Here’s a video of the latest progress. In this video, I create the term
view reactive (1 + 1), which displays in the editor as
2. This might not seem like much, but the ability to define reactive views like this is the first step in allowing Unison panels to be used much like a spreadsheet, where the user fills in values and other parts of the panel are updated in response. There’s also a few other things shown which I’ll talk through below:
Here’s a video of the latest progress. Watch me write the expression
1 + 1, then evaluate it!! Further explanation below.
When programming in a language with a nice type system, you often have the option of defining ‘smart’ data types which bake some invariant in as an index of the data type. But sometimes, it can be better to keep your data types dumb, and layer on invariants after the fact. The lesson generalizes, but I’ll show an example—well-formed lambda calculus terms:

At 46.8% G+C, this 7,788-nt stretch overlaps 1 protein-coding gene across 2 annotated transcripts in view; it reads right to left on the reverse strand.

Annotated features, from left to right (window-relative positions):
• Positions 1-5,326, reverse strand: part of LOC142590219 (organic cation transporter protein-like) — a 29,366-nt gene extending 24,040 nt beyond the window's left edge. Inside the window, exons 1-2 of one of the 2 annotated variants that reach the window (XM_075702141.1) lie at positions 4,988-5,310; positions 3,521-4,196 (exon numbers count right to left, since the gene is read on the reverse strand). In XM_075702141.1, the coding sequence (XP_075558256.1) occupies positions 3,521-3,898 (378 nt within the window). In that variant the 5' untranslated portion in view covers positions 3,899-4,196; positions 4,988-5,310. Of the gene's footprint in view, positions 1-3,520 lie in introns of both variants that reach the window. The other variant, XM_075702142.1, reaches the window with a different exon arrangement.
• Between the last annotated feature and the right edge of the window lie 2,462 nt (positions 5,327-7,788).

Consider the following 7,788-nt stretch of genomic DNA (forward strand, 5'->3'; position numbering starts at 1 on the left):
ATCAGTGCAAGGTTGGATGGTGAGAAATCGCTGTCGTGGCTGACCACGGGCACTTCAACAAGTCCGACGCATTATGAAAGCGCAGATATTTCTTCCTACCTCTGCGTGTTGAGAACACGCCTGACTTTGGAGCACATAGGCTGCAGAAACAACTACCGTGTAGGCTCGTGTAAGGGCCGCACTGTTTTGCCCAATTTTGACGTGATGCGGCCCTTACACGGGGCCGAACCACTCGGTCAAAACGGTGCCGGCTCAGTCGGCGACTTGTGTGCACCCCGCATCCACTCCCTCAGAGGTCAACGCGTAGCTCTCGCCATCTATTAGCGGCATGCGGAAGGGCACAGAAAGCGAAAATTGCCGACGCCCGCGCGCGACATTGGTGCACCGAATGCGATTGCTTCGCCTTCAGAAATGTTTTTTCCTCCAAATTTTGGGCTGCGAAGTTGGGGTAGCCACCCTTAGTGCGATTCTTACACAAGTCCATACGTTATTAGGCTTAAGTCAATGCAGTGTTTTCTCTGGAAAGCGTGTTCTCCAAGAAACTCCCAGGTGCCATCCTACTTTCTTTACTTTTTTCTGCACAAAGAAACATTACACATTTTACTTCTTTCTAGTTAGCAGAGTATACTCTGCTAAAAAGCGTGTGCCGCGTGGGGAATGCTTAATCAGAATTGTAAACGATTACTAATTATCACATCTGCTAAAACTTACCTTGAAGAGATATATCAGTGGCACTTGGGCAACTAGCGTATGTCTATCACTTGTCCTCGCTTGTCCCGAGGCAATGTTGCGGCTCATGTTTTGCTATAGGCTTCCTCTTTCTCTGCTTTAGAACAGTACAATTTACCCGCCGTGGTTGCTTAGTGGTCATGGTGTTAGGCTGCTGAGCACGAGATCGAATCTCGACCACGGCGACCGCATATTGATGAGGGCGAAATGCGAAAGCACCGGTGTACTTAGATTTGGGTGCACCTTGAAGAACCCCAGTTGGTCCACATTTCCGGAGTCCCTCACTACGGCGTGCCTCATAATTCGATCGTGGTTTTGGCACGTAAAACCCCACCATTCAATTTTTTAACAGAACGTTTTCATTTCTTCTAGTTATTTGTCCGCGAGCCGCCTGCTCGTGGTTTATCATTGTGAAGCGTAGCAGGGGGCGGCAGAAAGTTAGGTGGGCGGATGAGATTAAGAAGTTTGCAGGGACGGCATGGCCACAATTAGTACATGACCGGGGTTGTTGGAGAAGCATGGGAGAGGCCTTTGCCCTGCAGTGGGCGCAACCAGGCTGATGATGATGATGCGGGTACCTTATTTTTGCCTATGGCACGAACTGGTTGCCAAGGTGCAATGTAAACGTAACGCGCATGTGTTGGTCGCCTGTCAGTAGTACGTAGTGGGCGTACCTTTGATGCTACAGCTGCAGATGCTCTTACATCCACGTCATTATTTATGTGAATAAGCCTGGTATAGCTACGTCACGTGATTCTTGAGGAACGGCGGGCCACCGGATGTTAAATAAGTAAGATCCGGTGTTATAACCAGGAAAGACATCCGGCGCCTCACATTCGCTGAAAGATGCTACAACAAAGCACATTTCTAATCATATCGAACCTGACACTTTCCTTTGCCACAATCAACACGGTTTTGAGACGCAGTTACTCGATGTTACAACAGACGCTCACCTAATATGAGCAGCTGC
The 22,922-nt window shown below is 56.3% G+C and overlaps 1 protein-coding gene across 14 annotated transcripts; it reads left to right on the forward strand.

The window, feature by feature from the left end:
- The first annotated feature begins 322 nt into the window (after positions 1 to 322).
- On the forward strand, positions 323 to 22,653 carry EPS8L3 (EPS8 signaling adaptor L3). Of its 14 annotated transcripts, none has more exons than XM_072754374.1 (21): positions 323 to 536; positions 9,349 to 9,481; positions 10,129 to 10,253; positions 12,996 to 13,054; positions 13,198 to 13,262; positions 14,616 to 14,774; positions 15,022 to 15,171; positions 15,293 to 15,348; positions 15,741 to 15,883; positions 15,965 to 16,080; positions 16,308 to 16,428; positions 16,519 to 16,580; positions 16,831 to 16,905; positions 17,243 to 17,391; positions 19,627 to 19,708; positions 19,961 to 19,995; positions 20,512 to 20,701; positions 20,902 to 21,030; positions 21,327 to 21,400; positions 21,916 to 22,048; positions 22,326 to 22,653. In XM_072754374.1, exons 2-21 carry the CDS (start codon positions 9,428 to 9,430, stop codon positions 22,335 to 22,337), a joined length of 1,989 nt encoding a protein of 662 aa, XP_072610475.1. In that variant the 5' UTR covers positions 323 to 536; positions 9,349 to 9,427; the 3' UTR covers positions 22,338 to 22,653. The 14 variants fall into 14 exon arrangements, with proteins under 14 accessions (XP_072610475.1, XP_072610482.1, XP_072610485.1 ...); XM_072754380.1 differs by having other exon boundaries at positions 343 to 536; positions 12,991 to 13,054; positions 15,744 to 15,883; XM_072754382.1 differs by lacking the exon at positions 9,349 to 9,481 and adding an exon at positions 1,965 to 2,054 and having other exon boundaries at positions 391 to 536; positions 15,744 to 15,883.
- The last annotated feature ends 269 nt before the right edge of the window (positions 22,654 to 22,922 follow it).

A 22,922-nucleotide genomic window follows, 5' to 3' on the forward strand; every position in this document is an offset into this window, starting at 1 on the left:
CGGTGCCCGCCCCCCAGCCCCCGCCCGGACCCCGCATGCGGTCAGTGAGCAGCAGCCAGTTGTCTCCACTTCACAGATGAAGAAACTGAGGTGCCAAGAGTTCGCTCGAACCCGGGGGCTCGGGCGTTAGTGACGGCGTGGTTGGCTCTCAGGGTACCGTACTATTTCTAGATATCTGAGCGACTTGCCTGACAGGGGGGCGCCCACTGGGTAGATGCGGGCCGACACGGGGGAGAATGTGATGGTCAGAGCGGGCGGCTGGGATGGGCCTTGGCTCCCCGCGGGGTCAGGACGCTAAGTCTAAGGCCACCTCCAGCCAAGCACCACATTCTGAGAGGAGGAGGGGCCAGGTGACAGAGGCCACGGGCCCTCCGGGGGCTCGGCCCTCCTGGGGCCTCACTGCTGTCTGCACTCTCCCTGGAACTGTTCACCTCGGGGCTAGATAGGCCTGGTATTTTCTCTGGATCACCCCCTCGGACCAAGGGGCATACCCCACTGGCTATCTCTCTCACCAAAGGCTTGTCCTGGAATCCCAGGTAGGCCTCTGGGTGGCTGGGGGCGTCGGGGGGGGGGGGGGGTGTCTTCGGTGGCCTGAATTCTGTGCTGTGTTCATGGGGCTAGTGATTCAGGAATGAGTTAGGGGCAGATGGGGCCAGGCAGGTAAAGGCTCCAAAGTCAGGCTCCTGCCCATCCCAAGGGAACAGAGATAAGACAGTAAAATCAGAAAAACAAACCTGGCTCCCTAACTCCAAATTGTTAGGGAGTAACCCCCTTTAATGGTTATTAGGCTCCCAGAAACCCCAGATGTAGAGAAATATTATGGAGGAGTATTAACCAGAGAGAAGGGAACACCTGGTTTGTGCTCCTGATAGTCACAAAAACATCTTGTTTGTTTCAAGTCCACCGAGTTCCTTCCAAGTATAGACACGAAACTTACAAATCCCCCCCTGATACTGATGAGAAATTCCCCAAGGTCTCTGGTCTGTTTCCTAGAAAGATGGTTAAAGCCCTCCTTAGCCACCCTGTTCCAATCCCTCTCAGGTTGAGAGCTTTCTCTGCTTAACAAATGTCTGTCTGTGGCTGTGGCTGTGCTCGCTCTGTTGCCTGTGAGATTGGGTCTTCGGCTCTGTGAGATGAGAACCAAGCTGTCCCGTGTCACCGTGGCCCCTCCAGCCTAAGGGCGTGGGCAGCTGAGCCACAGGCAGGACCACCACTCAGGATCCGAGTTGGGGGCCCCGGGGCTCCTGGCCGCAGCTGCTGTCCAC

I didn’t get a chance to put together a post on Friday, but I made some decent progress. Here’s a short recording of an editing session:
As I mentioned in week 0, the Unison node is written in Haskell and has an implementation of the Unison language, its typechecker, and any primitive functions. It exposes an API over HTTP. Last week, I worked on some of the Unison editor interactions, but I was working somewhat in a vaccum since the editor wasn’t yet connected to the Unison node. I spent this week actually getting the editor and the node talking to each other, and refining the node API a bit in the process.